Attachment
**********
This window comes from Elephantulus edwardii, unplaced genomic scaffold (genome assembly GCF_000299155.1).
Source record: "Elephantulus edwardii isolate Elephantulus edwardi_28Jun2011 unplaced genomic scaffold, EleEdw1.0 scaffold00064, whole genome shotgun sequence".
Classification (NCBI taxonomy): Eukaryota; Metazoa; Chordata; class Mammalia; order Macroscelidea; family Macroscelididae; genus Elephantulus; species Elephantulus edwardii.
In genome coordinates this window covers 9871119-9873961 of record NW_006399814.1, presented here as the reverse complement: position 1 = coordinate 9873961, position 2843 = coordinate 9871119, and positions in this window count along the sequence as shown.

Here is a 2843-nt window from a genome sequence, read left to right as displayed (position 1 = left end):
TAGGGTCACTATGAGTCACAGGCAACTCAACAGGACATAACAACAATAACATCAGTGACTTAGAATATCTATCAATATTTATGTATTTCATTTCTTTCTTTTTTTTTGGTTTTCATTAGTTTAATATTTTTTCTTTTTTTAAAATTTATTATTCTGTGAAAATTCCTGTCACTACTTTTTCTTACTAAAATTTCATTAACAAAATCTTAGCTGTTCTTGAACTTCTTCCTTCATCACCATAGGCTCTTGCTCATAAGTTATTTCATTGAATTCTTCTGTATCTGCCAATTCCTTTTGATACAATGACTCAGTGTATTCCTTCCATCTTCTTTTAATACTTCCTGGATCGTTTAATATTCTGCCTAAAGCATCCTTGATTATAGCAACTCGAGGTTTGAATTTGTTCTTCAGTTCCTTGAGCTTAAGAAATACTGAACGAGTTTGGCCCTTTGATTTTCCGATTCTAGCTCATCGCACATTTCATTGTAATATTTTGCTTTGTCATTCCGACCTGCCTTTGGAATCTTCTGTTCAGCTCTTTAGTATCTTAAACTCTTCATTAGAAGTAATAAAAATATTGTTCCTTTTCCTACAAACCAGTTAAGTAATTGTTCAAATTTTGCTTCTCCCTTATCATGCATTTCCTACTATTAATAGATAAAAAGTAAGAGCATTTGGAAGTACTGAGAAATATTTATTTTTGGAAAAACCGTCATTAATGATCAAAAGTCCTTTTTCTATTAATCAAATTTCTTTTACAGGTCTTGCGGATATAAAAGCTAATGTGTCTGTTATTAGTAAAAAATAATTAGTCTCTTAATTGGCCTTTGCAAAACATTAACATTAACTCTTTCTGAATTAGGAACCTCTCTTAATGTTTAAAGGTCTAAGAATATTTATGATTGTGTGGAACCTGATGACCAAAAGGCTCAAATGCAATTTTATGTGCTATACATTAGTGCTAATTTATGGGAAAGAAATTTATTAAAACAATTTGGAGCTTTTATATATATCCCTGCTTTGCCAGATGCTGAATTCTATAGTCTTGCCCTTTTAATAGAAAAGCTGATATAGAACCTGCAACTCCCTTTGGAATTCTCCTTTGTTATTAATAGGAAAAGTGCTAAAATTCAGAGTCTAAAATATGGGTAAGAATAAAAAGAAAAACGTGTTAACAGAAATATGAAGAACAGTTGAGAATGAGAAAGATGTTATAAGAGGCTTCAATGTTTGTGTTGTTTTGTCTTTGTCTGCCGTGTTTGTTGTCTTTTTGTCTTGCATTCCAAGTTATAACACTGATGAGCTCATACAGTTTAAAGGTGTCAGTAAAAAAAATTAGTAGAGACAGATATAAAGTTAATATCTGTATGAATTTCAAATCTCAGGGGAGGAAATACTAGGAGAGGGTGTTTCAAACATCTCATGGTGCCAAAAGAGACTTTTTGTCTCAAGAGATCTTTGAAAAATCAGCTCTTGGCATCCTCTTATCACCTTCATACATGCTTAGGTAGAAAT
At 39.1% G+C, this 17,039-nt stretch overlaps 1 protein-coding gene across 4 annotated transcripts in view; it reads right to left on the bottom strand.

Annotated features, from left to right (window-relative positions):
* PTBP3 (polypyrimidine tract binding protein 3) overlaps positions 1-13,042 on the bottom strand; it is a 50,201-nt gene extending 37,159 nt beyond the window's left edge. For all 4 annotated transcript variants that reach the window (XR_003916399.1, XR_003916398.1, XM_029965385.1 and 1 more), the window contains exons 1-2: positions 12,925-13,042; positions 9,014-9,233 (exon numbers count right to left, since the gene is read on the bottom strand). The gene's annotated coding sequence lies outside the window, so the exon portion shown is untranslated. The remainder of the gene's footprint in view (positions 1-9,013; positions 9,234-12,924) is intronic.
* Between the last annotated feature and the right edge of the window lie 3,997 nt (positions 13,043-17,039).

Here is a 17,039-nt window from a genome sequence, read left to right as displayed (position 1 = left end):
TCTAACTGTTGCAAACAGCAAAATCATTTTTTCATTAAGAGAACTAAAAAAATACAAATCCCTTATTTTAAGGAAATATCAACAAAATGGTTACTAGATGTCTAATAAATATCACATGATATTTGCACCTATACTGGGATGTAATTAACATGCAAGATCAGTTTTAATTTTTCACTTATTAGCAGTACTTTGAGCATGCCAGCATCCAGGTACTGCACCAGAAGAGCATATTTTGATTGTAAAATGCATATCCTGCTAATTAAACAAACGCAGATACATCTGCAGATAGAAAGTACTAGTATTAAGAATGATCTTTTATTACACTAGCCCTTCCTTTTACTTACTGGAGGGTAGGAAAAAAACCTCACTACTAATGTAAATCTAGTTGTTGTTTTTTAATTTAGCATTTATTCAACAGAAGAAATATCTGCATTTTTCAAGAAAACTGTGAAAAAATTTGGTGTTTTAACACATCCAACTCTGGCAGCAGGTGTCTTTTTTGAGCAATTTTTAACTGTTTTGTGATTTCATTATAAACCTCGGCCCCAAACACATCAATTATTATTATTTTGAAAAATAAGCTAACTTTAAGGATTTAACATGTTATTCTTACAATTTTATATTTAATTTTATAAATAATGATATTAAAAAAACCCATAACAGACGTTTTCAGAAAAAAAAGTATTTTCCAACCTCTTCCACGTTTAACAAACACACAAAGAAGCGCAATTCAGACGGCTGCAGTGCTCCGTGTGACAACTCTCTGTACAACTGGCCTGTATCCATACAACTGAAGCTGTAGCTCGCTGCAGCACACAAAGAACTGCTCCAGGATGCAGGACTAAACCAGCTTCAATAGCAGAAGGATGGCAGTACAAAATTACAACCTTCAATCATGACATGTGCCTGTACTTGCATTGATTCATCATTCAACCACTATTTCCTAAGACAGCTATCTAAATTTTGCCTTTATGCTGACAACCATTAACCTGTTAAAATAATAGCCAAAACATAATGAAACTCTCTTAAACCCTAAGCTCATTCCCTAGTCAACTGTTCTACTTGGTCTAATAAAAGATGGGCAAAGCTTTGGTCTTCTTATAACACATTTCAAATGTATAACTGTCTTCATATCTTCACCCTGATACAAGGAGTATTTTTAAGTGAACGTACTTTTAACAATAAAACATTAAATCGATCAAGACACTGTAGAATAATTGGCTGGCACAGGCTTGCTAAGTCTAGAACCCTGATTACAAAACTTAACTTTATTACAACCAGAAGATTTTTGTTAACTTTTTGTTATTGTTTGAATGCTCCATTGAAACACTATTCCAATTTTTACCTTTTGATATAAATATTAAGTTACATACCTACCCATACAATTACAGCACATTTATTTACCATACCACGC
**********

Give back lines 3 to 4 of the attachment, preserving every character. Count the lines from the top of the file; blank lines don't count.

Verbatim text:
Classification (NCBI taxonomy): Eukaryota; Metazoa; Chordata; class Mammalia; order Macroscelidea; family Macroscelididae; genus Elephantulus; species Elephantulus edwardii.
In genome coordinates this window covers 9871119-9873961 of record NW_006399814.1, presented here as the reverse complement: position 1 = coordinate 9873961, position 2843 = coordinate 9871119, and positions in this window count along the sequence as shown.